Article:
Seven Reasons to Learn a New Instrument | Easy Ear Training

Seven Reasons to learn a new instrument-800

After four years of lots of fun and no money, I finally left the reggae band I’d been playing with. As I was relishing a Saturday night at home watching Star Trek, my friend asked me what I wanted to do next in my life. I replied, “Play good music badly on the accordion in a wedding band.” A week later, she showed up with the squeezebox.

Why learn a new instrument?

Although it might seem too soon if you haven’t yet mastered your first instrument, in fact there are a range of benefits which come from learning a second (or third!) instrument. Here are seven good reasons to learn a new instrument.

1. Theory at your Fingertips

Let’s say your primary instrument plays mostly one note at a time. Learning a chording instrument, such as piano or guitar, will open your mind to new worlds of harmony. If your primary instrument is a chording instrument, learning a melody instrument can be equally eye opening. Of course, you can easily learn to play melodies (often called leads) on your guitar or piano, but the unique organization of tones on a woodwind or a brass instrument will offer different insights.

I had suffered through the obligatory piano lessons as a child, but I was mostly a flute and sax player. So I was a melody guy. The right side of the accordion, laid out like a piano keyboard, made sense to me. The circle of fifths organizes the left side, with all the buttons: the bass notes and their corresponding chords are laid out in intervals of a fifth.

While I had learned this concept in theory classes, playing it on an instrument tickled my brain. I began to see, hear, and feel the relationships between the notes in a whole new way. When I returned to my flute or saxophone, I could hear more deeply the melody’s relationship to the harmony.

2. I’ve Got Your Back

Instruments play different parts: like characters in a movie, there are lead and supporting roles. When we learn new instruments, we gain a better understanding of the whole.

I once was told that when you compliment a Roma cimbalist (a cimbalom is an East European hammered dulcimer), he humbly replies, “Oh no, I am just a soloist.” The accompanists are more highly esteemed!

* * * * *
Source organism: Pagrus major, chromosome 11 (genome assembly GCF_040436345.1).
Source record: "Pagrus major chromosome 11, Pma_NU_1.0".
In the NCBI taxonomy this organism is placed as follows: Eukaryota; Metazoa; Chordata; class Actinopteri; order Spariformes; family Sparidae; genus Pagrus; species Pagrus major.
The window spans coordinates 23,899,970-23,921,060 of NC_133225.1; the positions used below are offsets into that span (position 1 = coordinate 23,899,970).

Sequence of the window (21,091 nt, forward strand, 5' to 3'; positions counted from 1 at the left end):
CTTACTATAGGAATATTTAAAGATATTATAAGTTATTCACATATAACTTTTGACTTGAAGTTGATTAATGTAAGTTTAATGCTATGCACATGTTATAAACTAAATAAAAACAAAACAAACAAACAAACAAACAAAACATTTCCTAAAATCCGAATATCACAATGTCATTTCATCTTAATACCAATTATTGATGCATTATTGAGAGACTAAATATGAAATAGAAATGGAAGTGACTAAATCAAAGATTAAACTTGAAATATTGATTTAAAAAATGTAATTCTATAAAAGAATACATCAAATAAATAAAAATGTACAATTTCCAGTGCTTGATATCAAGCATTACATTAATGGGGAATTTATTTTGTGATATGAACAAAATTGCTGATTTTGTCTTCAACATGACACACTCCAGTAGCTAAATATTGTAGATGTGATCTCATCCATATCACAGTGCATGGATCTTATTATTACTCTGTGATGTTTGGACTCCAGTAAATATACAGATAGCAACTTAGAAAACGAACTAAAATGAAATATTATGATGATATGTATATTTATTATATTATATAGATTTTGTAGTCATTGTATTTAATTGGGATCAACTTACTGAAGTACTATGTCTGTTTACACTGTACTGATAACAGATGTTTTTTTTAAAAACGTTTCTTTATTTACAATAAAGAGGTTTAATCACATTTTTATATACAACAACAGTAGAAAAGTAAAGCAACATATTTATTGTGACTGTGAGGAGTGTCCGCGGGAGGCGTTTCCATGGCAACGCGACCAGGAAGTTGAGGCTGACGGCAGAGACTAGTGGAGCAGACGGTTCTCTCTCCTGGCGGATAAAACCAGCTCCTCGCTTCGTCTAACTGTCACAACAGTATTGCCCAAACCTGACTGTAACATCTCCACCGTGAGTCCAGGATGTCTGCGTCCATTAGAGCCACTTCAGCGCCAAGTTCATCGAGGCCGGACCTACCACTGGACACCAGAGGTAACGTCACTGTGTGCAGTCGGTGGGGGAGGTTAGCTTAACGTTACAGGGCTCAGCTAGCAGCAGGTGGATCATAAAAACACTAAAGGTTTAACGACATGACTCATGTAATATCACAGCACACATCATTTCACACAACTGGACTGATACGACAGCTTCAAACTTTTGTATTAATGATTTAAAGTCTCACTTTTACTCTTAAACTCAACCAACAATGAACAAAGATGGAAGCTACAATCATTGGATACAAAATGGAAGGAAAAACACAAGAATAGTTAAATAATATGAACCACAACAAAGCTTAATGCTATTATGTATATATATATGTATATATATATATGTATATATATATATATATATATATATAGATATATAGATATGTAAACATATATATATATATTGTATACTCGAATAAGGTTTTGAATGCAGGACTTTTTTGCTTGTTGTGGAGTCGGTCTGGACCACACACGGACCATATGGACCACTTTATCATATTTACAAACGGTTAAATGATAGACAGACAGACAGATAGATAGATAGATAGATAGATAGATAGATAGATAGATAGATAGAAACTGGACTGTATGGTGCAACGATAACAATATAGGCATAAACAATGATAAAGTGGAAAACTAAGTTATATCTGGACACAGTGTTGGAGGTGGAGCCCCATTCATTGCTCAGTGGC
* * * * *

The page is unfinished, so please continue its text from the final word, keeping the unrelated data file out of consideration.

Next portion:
Whenever I played wind instruments, I was dependent on others for accompaniment. Playing accordion, I could play both melody and accompaniment. Even better, I could accompany others! I didn’t have to be the star of the show anymore. When I did go back to playing melody, I had a much greater connection with my accompanists and with the harmonic underpinning of my melodies.

Here I am accompanying one of my favorite clarinetists. Notice that the clarinet leads with the melody, and the accordion provides harmonic and rhythmic support.

Accordion Accompaniment to Clarinet

3. Around the World in 120 Buttons

Soon after receiving the accordion, I began a 15-year obsession with Klezmer (Jewish East European traditional music) and the accordion fit right in. I subsequently discovered many more world traditions using the accordion: Brazilian choro, Zydeco, Balkan, Norteno… These traditions continue to expand my musical enjoyment and expression. While my accordion skills are not always up to playing all the wonderful music I hear, I have transferred my interest in these traditions on to my other instruments.

Similarly, tin whistle is my gateway to Irish music, and Native American flute puts me in touch with my relationship with the Earth. Try a new instrument and you never know where in the world you may wind up!

Native American Flute

4. It Might Be Easier Than You Think!

When people ask me how many instruments I play, I like to answer “Two: things that I blow on and things that have keys.”

After 15 years of flute, it was such a thrill to realize I could pick up a saxophone and play it out of the box—and such expansion of my musical expression! Ditto for my collection of whistles, recorders, ocarinas, and wooden flutes. Piano gave me a good headstart on the accordion and keyboards.